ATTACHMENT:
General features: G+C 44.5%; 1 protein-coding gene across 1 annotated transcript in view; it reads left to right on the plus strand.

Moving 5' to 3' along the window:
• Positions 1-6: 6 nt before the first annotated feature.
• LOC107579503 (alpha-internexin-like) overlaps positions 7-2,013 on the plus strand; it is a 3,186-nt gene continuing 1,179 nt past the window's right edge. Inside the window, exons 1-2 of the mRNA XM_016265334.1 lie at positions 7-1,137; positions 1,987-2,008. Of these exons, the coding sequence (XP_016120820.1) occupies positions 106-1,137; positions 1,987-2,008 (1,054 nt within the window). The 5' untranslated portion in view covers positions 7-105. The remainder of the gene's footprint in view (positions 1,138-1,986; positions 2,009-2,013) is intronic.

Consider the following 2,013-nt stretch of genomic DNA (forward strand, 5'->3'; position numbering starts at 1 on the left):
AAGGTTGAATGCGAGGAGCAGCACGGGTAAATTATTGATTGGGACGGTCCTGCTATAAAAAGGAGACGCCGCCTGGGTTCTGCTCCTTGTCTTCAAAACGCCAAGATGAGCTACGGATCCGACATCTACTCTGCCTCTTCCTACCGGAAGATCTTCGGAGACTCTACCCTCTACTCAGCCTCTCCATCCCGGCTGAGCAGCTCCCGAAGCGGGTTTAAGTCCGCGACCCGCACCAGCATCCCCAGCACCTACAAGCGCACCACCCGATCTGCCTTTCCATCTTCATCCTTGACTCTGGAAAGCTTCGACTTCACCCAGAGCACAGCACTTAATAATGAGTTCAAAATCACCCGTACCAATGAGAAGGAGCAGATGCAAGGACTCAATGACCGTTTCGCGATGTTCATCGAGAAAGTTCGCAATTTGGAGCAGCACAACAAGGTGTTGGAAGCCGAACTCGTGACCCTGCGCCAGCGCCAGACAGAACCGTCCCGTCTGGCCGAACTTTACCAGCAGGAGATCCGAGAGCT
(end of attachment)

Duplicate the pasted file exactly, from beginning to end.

General features: G+C 44.5%; 1 protein-coding gene across 1 annotated transcript in view; it reads left to right on the plus strand.

Moving 5' to 3' along the window:
• Positions 1-6: 6 nt before the first annotated feature.
• LOC107579503 (alpha-internexin-like) overlaps positions 7-2,013 on the plus strand; it is a 3,186-nt gene continuing 1,179 nt past the window's right edge. Inside the window, exons 1-2 of the mRNA XM_016265334.1 lie at positions 7-1,137; positions 1,987-2,008. Of these exons, the coding sequence (XP_016120820.1) occupies positions 106-1,137; positions 1,987-2,008 (1,054 nt within the window). The 5' untranslated portion in view covers positions 7-105. The remainder of the gene's footprint in view (positions 1,138-1,986; positions 2,009-2,013) is intronic.

Consider the following 2,013-nt stretch of genomic DNA (forward strand, 5'->3'; position numbering starts at 1 on the left):
AAGGTTGAATGCGAGGAGCAGCACGGGTAAATTATTGATTGGGACGGTCCTGCTATAAAAAGGAGACGCCGCCTGGGTTCTGCTCCTTGTCTTCAAAACGCCAAGATGAGCTACGGATCCGACATCTACTCTGCCTCTTCCTACCGGAAGATCTTCGGAGACTCTACCCTCTACTCAGCCTCTCCATCCCGGCTGAGCAGCTCCCGAAGCGGGTTTAAGTCCGCGACCCGCACCAGCATCCCCAGCACCTACAAGCGCACCACCCGATCTGCCTTTCCATCTTCATCCTTGACTCTGGAAAGCTTCGACTTCACCCAGAGCACAGCACTTAATAATGAGTTCAAAATCACCCGTACCAATGAGAAGGAGCAGATGCAAGGACTCAATGACCGTTTCGCGATGTTCATCGAGAAAGTTCGCAATTTGGAGCAGCACAACAAGGTGTTGGAAGCCGAACTCGTGACCCTGCGCCAGCGCCAGACAGAACCGTCCCGTCTGGCCGAACTTTACCAGCAGGAGATCCGAGAGCT